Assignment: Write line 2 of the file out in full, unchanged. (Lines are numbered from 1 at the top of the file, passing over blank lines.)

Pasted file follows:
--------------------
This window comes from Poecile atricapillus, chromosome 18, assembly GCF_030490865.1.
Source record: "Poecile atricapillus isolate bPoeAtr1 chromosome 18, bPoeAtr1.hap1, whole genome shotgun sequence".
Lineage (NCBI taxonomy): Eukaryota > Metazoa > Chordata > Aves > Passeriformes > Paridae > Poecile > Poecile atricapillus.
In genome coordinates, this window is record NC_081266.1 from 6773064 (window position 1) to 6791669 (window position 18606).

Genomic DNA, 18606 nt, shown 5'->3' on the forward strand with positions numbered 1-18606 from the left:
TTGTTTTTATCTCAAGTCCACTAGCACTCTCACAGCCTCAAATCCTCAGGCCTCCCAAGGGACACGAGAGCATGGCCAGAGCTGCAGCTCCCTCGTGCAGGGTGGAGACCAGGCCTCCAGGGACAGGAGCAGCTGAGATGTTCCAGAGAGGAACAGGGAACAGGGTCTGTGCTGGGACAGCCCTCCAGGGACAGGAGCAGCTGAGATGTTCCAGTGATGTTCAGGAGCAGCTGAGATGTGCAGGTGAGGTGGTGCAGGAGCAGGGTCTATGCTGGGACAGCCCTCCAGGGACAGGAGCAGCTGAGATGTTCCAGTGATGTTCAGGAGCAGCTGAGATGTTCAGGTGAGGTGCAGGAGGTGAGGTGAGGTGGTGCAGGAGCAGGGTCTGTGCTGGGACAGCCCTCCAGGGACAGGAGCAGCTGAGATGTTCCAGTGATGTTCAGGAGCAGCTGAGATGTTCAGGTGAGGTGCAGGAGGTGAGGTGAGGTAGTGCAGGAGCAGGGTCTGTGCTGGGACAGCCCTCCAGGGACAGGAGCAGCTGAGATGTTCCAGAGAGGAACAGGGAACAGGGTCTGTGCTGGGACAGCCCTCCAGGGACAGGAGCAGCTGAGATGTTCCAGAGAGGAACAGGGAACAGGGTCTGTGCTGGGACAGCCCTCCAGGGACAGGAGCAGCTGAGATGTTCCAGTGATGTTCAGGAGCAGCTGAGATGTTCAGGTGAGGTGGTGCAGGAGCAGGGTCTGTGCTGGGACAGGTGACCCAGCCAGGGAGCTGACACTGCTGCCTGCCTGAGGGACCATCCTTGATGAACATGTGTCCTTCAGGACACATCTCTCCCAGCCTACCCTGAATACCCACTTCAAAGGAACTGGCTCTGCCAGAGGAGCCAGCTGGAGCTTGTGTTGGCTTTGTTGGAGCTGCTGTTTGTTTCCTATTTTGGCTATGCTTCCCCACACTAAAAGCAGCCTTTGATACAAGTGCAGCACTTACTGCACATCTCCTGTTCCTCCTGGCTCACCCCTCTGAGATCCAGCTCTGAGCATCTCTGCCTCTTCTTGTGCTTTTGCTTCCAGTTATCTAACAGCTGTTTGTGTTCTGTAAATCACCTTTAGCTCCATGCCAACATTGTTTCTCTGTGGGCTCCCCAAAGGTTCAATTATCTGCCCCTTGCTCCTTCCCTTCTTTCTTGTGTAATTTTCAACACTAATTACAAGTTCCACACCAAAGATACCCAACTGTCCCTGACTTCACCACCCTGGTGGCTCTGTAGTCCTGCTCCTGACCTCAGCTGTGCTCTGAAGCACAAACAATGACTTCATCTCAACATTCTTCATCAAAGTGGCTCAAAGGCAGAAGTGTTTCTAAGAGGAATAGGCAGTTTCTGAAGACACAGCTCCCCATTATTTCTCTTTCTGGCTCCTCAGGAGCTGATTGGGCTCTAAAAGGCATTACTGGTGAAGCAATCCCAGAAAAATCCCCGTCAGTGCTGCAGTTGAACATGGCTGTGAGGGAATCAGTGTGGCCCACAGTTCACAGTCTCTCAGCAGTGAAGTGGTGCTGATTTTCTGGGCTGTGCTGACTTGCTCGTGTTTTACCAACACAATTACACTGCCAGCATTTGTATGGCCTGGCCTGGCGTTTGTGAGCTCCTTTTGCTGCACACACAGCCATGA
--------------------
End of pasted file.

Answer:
Source record: "Poecile atricapillus isolate bPoeAtr1 chromosome 18, bPoeAtr1.hap1, whole genome shotgun sequence".